Ana Tijoux has a global voice. She raps in Spanish and French. When asked what her first language is, she responds: ‘My parents used to speak to me in Spanish and I used to answer everything in French. I think I’ve got both languages in my head.’
She was born in Lille, France to Chilean parents living in political exile during the Pinochet dictatorship. The family moved back to Chile when Ana was 14. The hip-hop culture she embraced in France proved to be truly global and provided continuity in her new life in South America. Soon she was rapping as part of popular hip-hop group Makiza.
Her solo albums ‘Kaos’ released in 2007 and the Grammy nominated ‘1977’ in 2009 paved the way for her most accomplished full-length release ‘La Bala’. It’s this album, which translates as ‘The Bullet’, I want to point you towards. It is a fiery, mature, diverse piece of work.
Shock is a protest song. “Poison: your monologues,” Tijoux raps. “Your black and white speeches, you don’t see that we aren’t alone, millions from pole to pole!”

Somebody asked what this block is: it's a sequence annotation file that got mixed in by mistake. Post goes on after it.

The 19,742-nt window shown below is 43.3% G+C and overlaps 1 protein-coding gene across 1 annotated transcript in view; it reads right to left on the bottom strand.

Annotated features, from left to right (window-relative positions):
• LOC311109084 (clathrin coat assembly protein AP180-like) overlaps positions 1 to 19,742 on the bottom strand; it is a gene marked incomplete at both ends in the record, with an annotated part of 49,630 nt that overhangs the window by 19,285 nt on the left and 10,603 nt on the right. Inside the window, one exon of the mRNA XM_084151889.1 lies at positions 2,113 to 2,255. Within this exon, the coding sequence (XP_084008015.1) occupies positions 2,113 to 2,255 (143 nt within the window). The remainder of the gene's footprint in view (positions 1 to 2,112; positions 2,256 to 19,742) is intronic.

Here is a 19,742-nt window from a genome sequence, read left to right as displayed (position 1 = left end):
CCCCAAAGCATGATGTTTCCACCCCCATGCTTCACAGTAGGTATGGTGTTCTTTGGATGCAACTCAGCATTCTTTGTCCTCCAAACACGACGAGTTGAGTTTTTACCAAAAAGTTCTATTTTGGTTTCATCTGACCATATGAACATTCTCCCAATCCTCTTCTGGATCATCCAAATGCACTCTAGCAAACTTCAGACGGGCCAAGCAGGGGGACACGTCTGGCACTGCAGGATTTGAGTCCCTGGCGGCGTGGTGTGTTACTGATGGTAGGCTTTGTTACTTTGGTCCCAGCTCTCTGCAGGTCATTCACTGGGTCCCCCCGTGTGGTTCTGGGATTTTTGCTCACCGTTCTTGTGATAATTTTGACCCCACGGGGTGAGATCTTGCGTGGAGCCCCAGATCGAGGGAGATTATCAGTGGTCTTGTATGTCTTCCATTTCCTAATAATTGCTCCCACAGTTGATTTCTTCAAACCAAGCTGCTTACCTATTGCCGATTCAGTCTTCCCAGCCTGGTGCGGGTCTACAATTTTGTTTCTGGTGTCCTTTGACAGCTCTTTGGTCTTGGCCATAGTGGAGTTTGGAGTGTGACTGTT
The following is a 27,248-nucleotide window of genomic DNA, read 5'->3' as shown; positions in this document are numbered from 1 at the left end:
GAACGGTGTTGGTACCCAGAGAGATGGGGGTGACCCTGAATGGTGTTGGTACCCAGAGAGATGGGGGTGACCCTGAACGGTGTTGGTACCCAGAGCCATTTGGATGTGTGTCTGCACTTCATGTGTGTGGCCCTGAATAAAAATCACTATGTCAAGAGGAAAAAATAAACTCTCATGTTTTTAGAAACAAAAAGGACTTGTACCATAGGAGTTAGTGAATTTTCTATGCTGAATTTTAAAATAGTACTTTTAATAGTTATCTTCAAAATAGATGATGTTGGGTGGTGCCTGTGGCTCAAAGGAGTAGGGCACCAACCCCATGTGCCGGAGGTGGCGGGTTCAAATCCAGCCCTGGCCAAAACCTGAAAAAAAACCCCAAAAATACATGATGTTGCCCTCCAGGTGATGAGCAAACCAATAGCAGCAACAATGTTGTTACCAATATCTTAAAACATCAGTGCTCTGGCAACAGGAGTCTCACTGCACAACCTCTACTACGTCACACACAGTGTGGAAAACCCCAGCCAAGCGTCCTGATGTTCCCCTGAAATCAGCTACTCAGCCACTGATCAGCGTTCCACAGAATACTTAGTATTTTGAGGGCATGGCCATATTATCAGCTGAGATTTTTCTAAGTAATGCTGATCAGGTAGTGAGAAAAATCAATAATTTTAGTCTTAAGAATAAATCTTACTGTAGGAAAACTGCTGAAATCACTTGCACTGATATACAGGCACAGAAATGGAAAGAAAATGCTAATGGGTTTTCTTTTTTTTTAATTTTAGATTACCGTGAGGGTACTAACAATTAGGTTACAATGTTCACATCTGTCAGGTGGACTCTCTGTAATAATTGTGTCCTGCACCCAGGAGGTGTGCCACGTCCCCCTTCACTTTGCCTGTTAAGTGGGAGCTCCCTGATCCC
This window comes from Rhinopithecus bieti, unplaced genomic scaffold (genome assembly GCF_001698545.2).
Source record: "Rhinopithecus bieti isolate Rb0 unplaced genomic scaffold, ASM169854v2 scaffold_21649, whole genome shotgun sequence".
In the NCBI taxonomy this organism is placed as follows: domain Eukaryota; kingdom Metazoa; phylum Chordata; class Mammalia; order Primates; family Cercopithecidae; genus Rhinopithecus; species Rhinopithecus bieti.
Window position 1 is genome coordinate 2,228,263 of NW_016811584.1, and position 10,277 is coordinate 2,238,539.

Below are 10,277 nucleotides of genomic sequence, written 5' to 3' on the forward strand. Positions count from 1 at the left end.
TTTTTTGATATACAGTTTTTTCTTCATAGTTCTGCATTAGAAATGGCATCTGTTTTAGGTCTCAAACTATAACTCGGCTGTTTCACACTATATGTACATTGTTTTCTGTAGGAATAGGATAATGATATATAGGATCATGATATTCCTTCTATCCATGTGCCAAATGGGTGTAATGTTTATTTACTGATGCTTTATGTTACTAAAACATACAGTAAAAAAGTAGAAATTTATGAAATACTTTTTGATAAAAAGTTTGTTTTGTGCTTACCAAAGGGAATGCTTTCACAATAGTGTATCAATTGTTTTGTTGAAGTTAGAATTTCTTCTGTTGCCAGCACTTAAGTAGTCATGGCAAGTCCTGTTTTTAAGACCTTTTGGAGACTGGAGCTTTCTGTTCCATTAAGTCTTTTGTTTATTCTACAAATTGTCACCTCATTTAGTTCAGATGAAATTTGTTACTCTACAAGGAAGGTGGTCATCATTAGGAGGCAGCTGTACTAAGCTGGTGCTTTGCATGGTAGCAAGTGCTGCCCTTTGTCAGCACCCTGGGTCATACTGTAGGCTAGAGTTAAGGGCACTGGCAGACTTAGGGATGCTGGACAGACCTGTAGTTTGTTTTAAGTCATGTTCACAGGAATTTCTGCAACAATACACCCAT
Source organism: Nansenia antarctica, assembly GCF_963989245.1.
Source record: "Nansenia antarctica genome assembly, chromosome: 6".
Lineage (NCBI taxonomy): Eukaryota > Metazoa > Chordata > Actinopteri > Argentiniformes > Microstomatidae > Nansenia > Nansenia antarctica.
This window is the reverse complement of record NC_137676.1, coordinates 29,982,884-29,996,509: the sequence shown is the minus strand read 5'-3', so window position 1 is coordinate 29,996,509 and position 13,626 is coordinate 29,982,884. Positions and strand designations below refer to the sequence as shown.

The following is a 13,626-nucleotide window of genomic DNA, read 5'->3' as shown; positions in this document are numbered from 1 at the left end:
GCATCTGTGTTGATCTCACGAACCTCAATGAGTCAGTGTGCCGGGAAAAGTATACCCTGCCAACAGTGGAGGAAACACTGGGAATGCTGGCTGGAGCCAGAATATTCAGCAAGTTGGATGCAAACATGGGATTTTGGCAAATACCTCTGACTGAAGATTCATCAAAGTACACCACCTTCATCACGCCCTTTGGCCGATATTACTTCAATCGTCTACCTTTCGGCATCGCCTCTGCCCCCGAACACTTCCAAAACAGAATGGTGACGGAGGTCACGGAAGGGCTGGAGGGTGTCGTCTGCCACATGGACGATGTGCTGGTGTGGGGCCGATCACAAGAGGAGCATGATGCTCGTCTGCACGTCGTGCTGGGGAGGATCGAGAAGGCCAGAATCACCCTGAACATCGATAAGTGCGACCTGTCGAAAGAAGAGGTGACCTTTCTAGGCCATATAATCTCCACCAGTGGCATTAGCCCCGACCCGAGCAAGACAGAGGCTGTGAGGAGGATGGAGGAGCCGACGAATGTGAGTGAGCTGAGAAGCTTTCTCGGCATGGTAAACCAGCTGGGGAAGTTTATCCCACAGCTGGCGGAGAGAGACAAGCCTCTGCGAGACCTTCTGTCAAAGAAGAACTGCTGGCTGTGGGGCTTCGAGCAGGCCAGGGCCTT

In the song ‘No Sacar La Voz’ she speaks: ‘Walk upright and breathe, fearlessly speak out’
Then there’s this absolute bruiser of a track ‘Las Cosas por su Nombre’, Tijoux’s blunt response to the Chilean Minister of Culture’s criticism of some of her Twitter content.
One fan at a gig in Oakland, California pointed out: “She’s the essence of hip-hop, She’s speaking truths, she’s speaking revolution.”
And that’s a striking aspect of Tijoux’s delivery. She’s a speaker not a shouter, a rapper not a ranter, a singer not a show-off. The voices of dissident that are actually heard and feared are not the hysterical ones but rather the ones that speak truth clearly, confidently and consistently. Ana Tijoux is a wordsmith, a versatile vocalist, a protestor, a mum and an international rap elevator.
‘La Bala’s closer ‘Volver’ is so beautiful and mellow I couldn’t resist adding it to this post, despite it featuring no rap whatsoever.